• Fri
  • Aug 1, 2014
  • Updated: 3:58am

There's just no accounting for bad taste

PUBLISHED : Saturday, 07 April, 2012, 12:00am
UPDATED : Saturday, 07 April, 2012, 12:00am

People's preferences when it comes to buying works of art may defy explanation, but having too much money is among the more convincing when it comes to understanding the rationale for some of these purchases.

For example, those who this week shelled out more than HK$200 million for a Northern Song dynasty porcelain bowl presumably have more than enough cash - and for all we know, it may even have been a bargain if, some years from now, it sells for double that.

The boom in this city's art galleries is less easily understood, at least if you take a look through the shop windows along Hollywood Road, where 99.5 per cent of the overpriced merchandise is blatantly uninspired and derivative, if not fake, and a testament to this town's fixation with achingly bad kitsch. Enough people must be buying the stuff, though, because how else could the dealers afford their exorbitant rents?

Outbidding even Hollywood Road for evidence of art buyers' crassness is anyone who is willing to pay up to US$3 million for the 1,000-year-old Khmer statue offered for sale by Sotheby's in New York. Unquestionably it's a fine work, even though it is missing its feet, which, it was reported some weeks ago, still stand on the statue's plinth in a remote corner of Cambodia.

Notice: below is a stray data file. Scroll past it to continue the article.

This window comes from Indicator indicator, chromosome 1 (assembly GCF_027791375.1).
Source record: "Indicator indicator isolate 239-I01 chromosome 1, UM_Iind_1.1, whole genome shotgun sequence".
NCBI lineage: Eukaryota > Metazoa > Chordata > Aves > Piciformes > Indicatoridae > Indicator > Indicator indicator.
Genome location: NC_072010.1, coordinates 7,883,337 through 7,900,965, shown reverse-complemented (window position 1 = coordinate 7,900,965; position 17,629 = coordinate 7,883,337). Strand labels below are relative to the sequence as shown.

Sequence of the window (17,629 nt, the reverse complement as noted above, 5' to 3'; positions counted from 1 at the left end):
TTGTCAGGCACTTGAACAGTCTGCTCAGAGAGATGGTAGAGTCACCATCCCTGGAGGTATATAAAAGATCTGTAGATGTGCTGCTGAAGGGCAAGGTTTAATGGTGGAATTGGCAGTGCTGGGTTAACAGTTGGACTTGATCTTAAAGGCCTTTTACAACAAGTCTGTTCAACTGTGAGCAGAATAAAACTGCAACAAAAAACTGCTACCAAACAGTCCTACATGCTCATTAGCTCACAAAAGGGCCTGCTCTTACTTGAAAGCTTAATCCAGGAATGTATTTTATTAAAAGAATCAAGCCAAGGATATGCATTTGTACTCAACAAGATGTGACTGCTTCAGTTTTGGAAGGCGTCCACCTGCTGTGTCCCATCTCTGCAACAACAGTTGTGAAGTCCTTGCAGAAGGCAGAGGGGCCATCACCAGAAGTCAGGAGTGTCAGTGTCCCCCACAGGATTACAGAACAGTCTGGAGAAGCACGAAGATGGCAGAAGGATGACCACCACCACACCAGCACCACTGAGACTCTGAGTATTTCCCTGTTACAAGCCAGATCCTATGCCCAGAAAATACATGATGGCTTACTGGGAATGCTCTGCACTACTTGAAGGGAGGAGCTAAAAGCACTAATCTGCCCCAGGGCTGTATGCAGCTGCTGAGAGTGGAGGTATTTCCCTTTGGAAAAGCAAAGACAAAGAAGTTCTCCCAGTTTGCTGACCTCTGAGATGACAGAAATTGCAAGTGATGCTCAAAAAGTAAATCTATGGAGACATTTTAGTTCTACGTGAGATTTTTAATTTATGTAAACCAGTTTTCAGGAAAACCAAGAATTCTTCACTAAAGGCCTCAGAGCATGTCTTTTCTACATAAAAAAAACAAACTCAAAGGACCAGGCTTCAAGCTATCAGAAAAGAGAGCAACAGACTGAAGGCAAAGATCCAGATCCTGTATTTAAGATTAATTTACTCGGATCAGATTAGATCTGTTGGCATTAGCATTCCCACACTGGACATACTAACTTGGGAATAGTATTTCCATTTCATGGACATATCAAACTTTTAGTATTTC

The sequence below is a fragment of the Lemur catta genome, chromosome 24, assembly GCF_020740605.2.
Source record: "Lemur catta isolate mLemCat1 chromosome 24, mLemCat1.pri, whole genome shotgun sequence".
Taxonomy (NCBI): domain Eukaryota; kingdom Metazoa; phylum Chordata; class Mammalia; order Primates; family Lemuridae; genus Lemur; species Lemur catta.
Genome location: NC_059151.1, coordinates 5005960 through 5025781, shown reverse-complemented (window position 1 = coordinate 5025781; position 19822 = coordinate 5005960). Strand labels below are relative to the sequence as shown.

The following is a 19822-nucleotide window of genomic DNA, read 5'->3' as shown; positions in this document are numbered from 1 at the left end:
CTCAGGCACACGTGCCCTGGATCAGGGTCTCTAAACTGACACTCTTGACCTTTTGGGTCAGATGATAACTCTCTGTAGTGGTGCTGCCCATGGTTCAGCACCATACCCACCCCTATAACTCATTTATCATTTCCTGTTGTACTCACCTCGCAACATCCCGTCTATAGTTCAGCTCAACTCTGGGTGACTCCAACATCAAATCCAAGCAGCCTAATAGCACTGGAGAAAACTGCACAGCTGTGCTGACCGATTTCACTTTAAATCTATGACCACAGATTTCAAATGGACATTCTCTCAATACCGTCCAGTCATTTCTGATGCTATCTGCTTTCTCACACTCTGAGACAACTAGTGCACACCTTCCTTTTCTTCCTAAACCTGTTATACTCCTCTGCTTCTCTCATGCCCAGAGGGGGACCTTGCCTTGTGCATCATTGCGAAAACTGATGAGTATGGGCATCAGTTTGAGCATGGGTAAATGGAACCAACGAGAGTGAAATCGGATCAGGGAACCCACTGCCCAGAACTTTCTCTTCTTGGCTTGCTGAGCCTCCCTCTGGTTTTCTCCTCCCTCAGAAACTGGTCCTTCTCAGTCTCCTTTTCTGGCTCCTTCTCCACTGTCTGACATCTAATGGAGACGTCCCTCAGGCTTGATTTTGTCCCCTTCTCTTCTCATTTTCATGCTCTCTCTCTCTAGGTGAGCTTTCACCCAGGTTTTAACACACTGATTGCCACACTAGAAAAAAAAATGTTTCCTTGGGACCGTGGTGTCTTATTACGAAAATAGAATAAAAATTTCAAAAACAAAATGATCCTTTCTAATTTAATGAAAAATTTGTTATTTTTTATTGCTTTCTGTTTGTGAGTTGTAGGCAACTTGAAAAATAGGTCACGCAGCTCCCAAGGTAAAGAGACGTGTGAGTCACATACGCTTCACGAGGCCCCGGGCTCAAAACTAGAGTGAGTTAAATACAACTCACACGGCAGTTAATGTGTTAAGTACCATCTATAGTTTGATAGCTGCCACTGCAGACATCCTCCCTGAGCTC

As beautiful as this sculpture is, why would anyone want to buy it in the knowledge that its feet are elsewhere, after it was hacked off at the ankles in a fit of greed in 1965? (The statue's photo taken from Sotheby's catalogue is lit in such a way that you cannot see that its feet are missing).

Mercifully, it may not be sold at all, after this week's belated intervention on behalf of the Cambodian people, to whom in all decency it should be returned immediately. Had its sale gone ahead, however, a successful buyer may have had to pay at least US$2 million. After all the publicity, such a buyer would have acquired the statue in full awareness of its true provenance, and thereby declare loudly that he or she has no scruples whatsoever. Surely there's something cheaper on Hollywood Road that could make the same point a little more discretely?

Alex Lo is on leave and will return next week

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